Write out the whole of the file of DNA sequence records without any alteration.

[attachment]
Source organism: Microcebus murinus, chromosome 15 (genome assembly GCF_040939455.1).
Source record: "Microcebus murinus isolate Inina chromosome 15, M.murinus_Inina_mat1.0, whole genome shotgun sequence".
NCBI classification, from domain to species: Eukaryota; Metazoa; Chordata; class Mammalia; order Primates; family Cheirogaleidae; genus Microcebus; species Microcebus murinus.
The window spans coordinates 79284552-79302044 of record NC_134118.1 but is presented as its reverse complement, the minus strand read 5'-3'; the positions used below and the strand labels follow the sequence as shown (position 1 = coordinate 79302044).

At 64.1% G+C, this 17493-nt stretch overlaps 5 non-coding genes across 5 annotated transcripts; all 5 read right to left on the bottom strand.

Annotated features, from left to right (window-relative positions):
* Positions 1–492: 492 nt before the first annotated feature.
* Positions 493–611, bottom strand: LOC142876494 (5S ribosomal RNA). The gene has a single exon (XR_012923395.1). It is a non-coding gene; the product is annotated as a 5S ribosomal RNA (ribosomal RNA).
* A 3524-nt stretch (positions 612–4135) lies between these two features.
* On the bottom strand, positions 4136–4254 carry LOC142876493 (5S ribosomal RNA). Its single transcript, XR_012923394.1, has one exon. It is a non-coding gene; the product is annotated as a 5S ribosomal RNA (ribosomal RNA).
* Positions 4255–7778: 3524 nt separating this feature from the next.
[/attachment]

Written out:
Source organism: Microcebus murinus, chromosome 15 (genome assembly GCF_040939455.1).
Source record: "Microcebus murinus isolate Inina chromosome 15, M.murinus_Inina_mat1.0, whole genome shotgun sequence".
NCBI classification, from domain to species: Eukaryota; Metazoa; Chordata; class Mammalia; order Primates; family Cheirogaleidae; genus Microcebus; species Microcebus murinus.
The window spans coordinates 79284552-79302044 of record NC_134118.1 but is presented as its reverse complement, the minus strand read 5'-3'; the positions used below and the strand labels follow the sequence as shown (position 1 = coordinate 79302044).

At 64.1% G+C, this 17493-nt stretch overlaps 5 non-coding genes across 5 annotated transcripts; all 5 read right to left on the bottom strand.

Annotated features, from left to right (window-relative positions):
* Positions 1–492: 492 nt before the first annotated feature.
* Positions 493–611, bottom strand: LOC142876494 (5S ribosomal RNA). The gene has a single exon (XR_012923395.1). It is a non-coding gene; the product is annotated as a 5S ribosomal RNA (ribosomal RNA).
* A 3524-nt stretch (positions 612–4135) lies between these two features.
* On the bottom strand, positions 4136–4254 carry LOC142876493 (5S ribosomal RNA). Its single transcript, XR_012923394.1, has one exon. It is a non-coding gene; the product is annotated as a 5S ribosomal RNA (ribosomal RNA).
* Positions 4255–7778: 3524 nt separating this feature from the next.